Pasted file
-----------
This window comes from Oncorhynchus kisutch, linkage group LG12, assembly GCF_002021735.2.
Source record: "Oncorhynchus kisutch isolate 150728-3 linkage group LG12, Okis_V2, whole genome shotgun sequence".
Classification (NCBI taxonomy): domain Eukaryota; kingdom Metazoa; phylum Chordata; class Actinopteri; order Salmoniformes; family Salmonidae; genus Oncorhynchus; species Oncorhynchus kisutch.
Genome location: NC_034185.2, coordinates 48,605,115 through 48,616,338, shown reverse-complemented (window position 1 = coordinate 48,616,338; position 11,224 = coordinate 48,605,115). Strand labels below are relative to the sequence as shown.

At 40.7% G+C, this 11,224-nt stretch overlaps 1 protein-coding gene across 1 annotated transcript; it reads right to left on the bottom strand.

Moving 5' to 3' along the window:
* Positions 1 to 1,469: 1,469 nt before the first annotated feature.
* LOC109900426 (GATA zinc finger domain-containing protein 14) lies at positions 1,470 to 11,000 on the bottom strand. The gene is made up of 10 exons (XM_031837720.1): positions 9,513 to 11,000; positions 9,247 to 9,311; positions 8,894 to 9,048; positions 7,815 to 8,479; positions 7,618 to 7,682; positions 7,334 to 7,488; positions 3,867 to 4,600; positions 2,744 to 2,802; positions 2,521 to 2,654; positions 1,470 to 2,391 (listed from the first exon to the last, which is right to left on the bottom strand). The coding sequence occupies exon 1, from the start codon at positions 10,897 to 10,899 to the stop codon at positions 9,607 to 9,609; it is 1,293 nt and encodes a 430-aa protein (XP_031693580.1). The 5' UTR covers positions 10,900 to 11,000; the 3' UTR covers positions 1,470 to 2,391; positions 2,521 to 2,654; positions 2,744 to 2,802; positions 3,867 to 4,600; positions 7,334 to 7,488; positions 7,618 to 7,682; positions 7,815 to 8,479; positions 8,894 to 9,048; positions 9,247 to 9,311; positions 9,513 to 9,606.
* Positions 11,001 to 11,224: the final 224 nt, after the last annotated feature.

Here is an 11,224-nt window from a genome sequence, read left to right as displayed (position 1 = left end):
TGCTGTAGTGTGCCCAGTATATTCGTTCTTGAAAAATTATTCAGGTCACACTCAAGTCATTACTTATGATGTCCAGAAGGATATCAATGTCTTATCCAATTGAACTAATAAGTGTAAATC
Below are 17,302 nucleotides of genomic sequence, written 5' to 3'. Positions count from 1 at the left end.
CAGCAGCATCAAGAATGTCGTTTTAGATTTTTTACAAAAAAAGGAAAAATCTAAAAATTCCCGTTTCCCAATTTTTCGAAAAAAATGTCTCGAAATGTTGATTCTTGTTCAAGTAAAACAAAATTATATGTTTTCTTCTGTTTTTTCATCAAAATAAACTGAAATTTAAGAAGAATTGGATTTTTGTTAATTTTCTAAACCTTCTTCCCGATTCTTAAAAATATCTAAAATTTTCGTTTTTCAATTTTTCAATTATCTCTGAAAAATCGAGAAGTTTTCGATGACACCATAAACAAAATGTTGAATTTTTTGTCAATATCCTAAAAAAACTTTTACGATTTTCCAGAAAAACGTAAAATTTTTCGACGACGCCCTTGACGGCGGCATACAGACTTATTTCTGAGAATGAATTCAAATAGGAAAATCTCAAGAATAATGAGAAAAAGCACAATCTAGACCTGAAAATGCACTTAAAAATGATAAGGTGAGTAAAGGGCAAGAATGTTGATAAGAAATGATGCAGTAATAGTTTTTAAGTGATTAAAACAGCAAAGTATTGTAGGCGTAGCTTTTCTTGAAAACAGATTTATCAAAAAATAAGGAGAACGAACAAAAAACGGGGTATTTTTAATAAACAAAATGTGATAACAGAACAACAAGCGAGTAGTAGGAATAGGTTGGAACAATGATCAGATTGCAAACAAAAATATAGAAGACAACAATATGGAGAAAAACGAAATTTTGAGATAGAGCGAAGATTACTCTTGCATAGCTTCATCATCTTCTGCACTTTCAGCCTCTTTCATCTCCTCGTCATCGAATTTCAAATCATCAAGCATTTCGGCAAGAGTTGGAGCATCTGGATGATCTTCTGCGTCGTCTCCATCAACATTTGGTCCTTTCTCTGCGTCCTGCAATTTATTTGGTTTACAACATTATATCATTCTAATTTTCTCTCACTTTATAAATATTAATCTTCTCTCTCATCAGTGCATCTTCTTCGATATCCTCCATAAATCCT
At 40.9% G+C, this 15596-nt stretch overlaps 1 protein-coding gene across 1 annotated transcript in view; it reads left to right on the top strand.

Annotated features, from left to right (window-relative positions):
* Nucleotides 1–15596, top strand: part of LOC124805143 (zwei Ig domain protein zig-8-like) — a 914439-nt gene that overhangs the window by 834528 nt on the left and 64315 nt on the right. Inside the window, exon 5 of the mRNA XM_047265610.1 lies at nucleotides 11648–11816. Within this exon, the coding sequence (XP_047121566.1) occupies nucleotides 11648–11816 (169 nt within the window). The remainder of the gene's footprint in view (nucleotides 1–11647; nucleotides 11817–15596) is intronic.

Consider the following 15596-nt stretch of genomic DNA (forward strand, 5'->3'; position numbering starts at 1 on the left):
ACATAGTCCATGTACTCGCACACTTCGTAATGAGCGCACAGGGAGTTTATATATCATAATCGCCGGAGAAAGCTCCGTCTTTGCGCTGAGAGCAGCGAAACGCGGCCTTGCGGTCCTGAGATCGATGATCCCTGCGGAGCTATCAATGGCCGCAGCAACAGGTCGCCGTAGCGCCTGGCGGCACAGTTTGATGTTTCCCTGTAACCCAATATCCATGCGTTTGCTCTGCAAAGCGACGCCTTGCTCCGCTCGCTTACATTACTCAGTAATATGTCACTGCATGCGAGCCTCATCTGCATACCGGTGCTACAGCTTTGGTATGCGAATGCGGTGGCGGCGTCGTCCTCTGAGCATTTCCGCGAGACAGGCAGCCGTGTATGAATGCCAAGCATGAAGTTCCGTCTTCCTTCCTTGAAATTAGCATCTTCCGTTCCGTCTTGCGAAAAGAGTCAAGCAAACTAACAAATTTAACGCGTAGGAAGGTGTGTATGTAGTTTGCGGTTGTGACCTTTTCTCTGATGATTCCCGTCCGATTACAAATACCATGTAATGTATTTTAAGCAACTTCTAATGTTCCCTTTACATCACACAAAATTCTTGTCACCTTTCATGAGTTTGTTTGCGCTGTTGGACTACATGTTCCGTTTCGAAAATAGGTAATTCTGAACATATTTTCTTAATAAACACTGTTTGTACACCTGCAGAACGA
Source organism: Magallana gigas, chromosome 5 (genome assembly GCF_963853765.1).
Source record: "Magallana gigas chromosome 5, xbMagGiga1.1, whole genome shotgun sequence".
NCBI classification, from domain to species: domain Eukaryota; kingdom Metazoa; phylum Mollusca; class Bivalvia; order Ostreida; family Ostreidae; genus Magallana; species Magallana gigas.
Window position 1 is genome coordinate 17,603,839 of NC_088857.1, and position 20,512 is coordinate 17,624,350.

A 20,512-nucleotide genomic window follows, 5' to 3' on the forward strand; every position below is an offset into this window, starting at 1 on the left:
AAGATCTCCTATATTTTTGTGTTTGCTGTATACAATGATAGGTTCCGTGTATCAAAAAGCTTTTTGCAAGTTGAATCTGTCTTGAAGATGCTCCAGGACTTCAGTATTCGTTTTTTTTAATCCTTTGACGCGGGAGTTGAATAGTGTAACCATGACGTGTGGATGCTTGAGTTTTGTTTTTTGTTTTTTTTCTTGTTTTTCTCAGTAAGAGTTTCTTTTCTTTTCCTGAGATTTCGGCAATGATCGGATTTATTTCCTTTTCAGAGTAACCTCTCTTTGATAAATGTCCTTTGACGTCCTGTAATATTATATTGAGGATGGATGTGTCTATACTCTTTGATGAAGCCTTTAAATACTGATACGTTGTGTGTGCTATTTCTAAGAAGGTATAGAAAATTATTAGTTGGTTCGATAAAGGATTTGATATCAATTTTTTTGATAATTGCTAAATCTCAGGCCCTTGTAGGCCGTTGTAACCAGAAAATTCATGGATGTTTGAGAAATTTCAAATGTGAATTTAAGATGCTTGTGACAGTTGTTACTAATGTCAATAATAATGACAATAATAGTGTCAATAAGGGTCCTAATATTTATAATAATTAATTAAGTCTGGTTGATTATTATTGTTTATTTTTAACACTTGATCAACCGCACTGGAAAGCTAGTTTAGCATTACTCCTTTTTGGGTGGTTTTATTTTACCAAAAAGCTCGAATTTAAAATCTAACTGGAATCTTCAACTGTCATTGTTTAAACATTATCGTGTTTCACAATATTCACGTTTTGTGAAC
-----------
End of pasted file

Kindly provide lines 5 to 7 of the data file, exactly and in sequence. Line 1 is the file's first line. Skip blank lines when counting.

At 40.7% G+C, this 11,224-nt stretch overlaps 1 protein-coding gene across 1 annotated transcript; it reads right to left on the bottom strand.

Moving 5' to 3' along the window:
* Positions 1 to 1,469: 1,469 nt before the first annotated feature.